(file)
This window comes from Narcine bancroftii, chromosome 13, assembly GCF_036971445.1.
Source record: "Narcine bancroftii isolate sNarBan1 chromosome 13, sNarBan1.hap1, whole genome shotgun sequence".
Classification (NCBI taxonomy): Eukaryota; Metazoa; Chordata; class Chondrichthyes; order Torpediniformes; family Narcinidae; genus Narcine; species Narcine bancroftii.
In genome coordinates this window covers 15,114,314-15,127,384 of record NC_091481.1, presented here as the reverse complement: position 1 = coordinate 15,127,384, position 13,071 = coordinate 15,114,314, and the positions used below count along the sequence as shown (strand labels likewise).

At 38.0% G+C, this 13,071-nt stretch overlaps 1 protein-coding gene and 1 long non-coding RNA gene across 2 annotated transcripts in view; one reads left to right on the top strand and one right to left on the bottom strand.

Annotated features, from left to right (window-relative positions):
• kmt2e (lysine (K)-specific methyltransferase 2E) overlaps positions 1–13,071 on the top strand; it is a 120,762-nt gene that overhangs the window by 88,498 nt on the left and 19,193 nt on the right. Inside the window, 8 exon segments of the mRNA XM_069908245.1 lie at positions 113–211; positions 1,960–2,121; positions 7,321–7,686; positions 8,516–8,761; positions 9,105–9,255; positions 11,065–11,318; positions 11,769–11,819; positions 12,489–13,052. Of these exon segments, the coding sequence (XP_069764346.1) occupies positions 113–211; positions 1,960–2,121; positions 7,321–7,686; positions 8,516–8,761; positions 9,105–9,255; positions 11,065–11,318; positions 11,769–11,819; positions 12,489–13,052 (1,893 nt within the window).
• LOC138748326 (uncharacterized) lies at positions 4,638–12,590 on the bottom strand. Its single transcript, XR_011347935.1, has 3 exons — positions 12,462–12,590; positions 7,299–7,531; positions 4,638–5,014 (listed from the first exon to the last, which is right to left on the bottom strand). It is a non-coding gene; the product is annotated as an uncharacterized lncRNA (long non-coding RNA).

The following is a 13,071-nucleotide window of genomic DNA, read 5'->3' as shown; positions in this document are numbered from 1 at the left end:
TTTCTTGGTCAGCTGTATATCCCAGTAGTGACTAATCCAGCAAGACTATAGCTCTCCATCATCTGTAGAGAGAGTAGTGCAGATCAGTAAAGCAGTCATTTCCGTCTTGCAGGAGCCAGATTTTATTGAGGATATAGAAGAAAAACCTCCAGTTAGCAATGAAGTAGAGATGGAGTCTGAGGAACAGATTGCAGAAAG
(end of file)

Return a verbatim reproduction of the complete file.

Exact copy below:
This window comes from Narcine bancroftii, chromosome 13, assembly GCF_036971445.1.
Source record: "Narcine bancroftii isolate sNarBan1 chromosome 13, sNarBan1.hap1, whole genome shotgun sequence".
Classification (NCBI taxonomy): Eukaryota; Metazoa; Chordata; class Chondrichthyes; order Torpediniformes; family Narcinidae; genus Narcine; species Narcine bancroftii.
In genome coordinates this window covers 15,114,314-15,127,384 of record NC_091481.1, presented here as the reverse complement: position 1 = coordinate 15,127,384, position 13,071 = coordinate 15,114,314, and the positions used below count along the sequence as shown (strand labels likewise).

At 38.0% G+C, this 13,071-nt stretch overlaps 1 protein-coding gene and 1 long non-coding RNA gene across 2 annotated transcripts in view; one reads left to right on the top strand and one right to left on the bottom strand.

Annotated features, from left to right (window-relative positions):
• kmt2e (lysine (K)-specific methyltransferase 2E) overlaps positions 1–13,071 on the top strand; it is a 120,762-nt gene that overhangs the window by 88,498 nt on the left and 19,193 nt on the right. Inside the window, 8 exon segments of the mRNA XM_069908245.1 lie at positions 113–211; positions 1,960–2,121; positions 7,321–7,686; positions 8,516–8,761; positions 9,105–9,255; positions 11,065–11,318; positions 11,769–11,819; positions 12,489–13,052. Of these exon segments, the coding sequence (XP_069764346.1) occupies positions 113–211; positions 1,960–2,121; positions 7,321–7,686; positions 8,516–8,761; positions 9,105–9,255; positions 11,065–11,318; positions 11,769–11,819; positions 12,489–13,052 (1,893 nt within the window).
• LOC138748326 (uncharacterized) lies at positions 4,638–12,590 on the bottom strand. Its single transcript, XR_011347935.1, has 3 exons — positions 12,462–12,590; positions 7,299–7,531; positions 4,638–5,014 (listed from the first exon to the last, which is right to left on the bottom strand). It is a non-coding gene; the product is annotated as an uncharacterized lncRNA (long non-coding RNA).

The following is a 13,071-nucleotide window of genomic DNA, read 5'->3' as shown; positions in this document are numbered from 1 at the left end:
TTTCTTGGTCAGCTGTATATCCCAGTAGTGACTAATCCAGCAAGACTATAGCTCTCCATCATCTGTAGAGAGAGTAGTGCAGATCAGTAAAGCAGTCATTTCCGTCTTGCAGGAGCCAGATTTTATTGAGGATATAGAAGAAAAACCTCCAGTTAGCAATGAAGTAGAGATGGAGTCTGAGGAACAGATTGCAGAAAG